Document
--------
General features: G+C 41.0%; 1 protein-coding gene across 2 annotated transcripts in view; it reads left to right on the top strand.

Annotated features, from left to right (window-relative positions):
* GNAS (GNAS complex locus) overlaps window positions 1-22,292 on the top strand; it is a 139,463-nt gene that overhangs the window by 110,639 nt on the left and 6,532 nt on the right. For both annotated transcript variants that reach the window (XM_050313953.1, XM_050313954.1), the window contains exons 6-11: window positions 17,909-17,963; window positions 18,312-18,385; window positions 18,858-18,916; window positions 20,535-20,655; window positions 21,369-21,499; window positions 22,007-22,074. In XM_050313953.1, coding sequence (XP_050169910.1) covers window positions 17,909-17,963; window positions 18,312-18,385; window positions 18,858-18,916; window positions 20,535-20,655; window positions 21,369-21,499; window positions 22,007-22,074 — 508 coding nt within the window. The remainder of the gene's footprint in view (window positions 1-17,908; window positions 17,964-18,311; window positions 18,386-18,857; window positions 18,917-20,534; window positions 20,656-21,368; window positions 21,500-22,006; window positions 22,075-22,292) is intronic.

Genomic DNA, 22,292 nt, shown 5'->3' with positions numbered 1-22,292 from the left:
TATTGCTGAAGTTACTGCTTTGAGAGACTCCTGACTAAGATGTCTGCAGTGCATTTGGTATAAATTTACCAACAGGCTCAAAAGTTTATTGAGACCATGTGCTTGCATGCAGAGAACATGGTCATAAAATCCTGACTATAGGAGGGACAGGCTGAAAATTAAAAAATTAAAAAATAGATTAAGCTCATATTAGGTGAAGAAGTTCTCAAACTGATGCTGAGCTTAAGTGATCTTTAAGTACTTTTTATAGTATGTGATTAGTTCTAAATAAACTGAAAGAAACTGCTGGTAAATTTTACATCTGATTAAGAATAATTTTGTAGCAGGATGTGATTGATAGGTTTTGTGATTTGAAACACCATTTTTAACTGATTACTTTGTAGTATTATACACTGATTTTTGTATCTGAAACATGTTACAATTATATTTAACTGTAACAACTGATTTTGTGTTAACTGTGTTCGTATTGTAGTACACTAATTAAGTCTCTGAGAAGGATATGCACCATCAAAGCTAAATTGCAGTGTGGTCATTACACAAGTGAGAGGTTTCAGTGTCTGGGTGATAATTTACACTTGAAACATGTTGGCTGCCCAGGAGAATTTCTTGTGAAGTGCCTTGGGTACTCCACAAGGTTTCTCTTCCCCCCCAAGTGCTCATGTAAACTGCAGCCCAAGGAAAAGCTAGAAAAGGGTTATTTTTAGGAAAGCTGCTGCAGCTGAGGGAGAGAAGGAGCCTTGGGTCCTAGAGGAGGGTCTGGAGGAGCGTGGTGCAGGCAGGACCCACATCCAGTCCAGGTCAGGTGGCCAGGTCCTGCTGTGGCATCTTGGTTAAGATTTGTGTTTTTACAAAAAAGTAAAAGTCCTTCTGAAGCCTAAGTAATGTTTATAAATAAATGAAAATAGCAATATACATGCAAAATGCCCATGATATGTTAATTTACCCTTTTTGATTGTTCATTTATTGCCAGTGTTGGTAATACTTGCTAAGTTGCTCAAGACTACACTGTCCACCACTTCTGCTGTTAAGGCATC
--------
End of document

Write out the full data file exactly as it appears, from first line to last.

General features: G+C 41.0%; 1 protein-coding gene across 2 annotated transcripts in view; it reads left to right on the top strand.

Annotated features, from left to right (window-relative positions):
* GNAS (GNAS complex locus) overlaps window positions 1-22,292 on the top strand; it is a 139,463-nt gene that overhangs the window by 110,639 nt on the left and 6,532 nt on the right. For both annotated transcript variants that reach the window (XM_050313953.1, XM_050313954.1), the window contains exons 6-11: window positions 17,909-17,963; window positions 18,312-18,385; window positions 18,858-18,916; window positions 20,535-20,655; window positions 21,369-21,499; window positions 22,007-22,074. In XM_050313953.1, coding sequence (XP_050169910.1) covers window positions 17,909-17,963; window positions 18,312-18,385; window positions 18,858-18,916; window positions 20,535-20,655; window positions 21,369-21,499; window positions 22,007-22,074 — 508 coding nt within the window. The remainder of the gene's footprint in view (window positions 1-17,908; window positions 17,964-18,311; window positions 18,386-18,857; window positions 18,917-20,534; window positions 20,656-21,368; window positions 21,500-22,006; window positions 22,075-22,292) is intronic.

Genomic DNA, 22,292 nt, shown 5'->3' with positions numbered 1-22,292 from the left:
TATTGCTGAAGTTACTGCTTTGAGAGACTCCTGACTAAGATGTCTGCAGTGCATTTGGTATAAATTTACCAACAGGCTCAAAAGTTTATTGAGACCATGTGCTTGCATGCAGAGAACATGGTCATAAAATCCTGACTATAGGAGGGACAGGCTGAAAATTAAAAAATTAAAAAATAGATTAAGCTCATATTAGGTGAAGAAGTTCTCAAACTGATGCTGAGCTTAAGTGATCTTTAAGTACTTTTTATAGTATGTGATTAGTTCTAAATAAACTGAAAGAAACTGCTGGTAAATTTTACATCTGATTAAGAATAATTTTGTAGCAGGATGTGATTGATAGGTTTTGTGATTTGAAACACCATTTTTAACTGATTACTTTGTAGTATTATACACTGATTTTTGTATCTGAAACATGTTACAATTATATTTAACTGTAACAACTGATTTTGTGTTAACTGTGTTCGTATTGTAGTACACTAATTAAGTCTCTGAGAAGGATATGCACCATCAAAGCTAAATTGCAGTGTGGTCATTACACAAGTGAGAGGTTTCAGTGTCTGGGTGATAATTTACACTTGAAACATGTTGGCTGCCCAGGAGAATTTCTTGTGAAGTGCCTTGGGTACTCCACAAGGTTTCTCTTCCCCCCCAAGTGCTCATGTAAACTGCAGCCCAAGGAAAAGCTAGAAAAGGGTTATTTTTAGGAAAGCTGCTGCAGCTGAGGGAGAGAAGGAGCCTTGGGTCCTAGAGGAGGGTCTGGAGGAGCGTGGTGCAGGCAGGACCCACATCCAGTCCAGGTCAGGTGGCCAGGTCCTGCTGTGGCATCTTGGTTAAGATTTGTGTTTTTACAAAAAAGTAAAAGTCCTTCTGAAGCCTAAGTAATGTTTATAAATAAATGAAAATAGCAATATACATGCAAAATGCCCATGATATGTTAATTTACCCTTTTTGATTGTTCATTTATTGCCAGTGTTGGTAATACTTGCTAAGTTGCTCAAGACTACACTGTCCACCACTTCTGCTGTTAAGGCATC